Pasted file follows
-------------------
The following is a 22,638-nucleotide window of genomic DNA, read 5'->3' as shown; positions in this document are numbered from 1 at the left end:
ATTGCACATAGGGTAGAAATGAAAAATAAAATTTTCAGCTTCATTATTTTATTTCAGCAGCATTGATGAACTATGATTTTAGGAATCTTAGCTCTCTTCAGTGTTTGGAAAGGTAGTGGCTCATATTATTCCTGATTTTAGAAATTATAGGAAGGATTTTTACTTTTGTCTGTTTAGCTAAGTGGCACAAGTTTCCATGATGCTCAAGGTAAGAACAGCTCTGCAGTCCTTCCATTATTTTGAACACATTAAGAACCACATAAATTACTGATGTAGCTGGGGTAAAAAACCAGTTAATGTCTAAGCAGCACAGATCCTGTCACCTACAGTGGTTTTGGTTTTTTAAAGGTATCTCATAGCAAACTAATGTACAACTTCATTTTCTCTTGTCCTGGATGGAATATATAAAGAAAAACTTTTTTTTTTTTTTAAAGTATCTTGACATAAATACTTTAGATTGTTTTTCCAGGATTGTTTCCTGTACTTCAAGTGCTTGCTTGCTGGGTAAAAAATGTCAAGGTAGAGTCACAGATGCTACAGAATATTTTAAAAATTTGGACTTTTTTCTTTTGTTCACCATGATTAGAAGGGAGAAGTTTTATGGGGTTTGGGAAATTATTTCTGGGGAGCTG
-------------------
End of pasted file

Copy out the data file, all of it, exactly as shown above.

The following is a 22,638-nucleotide window of genomic DNA, read 5'->3' as shown; positions in this document are numbered from 1 at the left end:
ATTGCACATAGGGTAGAAATGAAAAATAAAATTTTCAGCTTCATTATTTTATTTCAGCAGCATTGATGAACTATGATTTTAGGAATCTTAGCTCTCTTCAGTGTTTGGAAAGGTAGTGGCTCATATTATTCCTGATTTTAGAAATTATAGGAAGGATTTTTACTTTTGTCTGTTTAGCTAAGTGGCACAAGTTTCCATGATGCTCAAGGTAAGAACAGCTCTGCAGTCCTTCCATTATTTTGAACACATTAAGAACCACATAAATTACTGATGTAGCTGGGGTAAAAAACCAGTTAATGTCTAAGCAGCACAGATCCTGTCACCTACAGTGGTTTTGGTTTTTTAAAGGTATCTCATAGCAAACTAATGTACAACTTCATTTTCTCTTGTCCTGGATGGAATATATAAAGAAAAACTTTTTTTTTTTTTTAAAGTATCTTGACATAAATACTTTAGATTGTTTTTCCAGGATTGTTTCCTGTACTTCAAGTGCTTGCTTGCTGGGTAAAAAATGTCAAGGTAGAGTCACAGATGCTACAGAATATTTTAAAAATTTGGACTTTTTTCTTTTGTTCACCATGATTAGAAGGGAGAAGTTTTATGGGGTTTGGGAAATTATTTCTGGGGAGCTG